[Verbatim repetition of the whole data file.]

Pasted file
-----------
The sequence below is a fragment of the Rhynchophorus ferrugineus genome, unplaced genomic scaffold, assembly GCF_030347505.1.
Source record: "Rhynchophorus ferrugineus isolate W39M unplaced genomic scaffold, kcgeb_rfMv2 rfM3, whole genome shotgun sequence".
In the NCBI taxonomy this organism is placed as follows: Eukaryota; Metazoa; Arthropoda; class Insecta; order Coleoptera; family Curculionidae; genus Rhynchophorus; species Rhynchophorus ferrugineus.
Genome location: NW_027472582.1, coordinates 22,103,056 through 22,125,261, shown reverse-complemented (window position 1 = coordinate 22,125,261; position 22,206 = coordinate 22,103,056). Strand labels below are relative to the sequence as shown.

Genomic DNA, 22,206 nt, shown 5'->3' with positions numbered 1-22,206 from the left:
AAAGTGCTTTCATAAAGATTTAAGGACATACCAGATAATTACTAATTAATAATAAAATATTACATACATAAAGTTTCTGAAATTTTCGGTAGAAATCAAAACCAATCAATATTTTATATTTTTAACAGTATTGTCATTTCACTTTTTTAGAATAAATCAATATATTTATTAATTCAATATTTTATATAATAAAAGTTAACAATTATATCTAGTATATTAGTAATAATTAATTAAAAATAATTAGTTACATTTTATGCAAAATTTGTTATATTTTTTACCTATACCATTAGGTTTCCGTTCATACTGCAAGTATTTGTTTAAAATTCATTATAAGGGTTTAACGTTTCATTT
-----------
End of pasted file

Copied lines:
The sequence below is a fragment of the Rhynchophorus ferrugineus genome, unplaced genomic scaffold, assembly GCF_030347505.1.
Source record: "Rhynchophorus ferrugineus isolate W39M unplaced genomic scaffold, kcgeb_rfMv2 rfM3, whole genome shotgun sequence".
In the NCBI taxonomy this organism is placed as follows: Eukaryota; Metazoa; Arthropoda; class Insecta; order Coleoptera; family Curculionidae; genus Rhynchophorus; species Rhynchophorus ferrugineus.
Genome location: NW_027472582.1, coordinates 22,103,056 through 22,125,261, shown reverse-complemented (window position 1 = coordinate 22,125,261; position 22,206 = coordinate 22,103,056). Strand labels below are relative to the sequence as shown.

Genomic DNA, 22,206 nt, shown 5'->3' with positions numbered 1-22,206 from the left:
AAAGTGCTTTCATAAAGATTTAAGGACATACCAGATAATTACTAATTAATAATAAAATATTACATACATAAAGTTTCTGAAATTTTCGGTAGAAATCAAAACCAATCAATATTTTATATTTTTAACAGTATTGTCATTTCACTTTTTTAGAATAAATCAATATATTTATTAATTCAATATTTTATATAATAAAAGTTAACAATTATATCTAGTATATTAGTAATAATTAATTAAAAATAATTAGTTACATTTTATGCAAAATTTGTTATATTTTTTACCTATACCATTAGGTTTCCGTTCATACTGCAAGTATTTGTTTAAAATTCATTATAAGGGTTTAACGTTTCATTT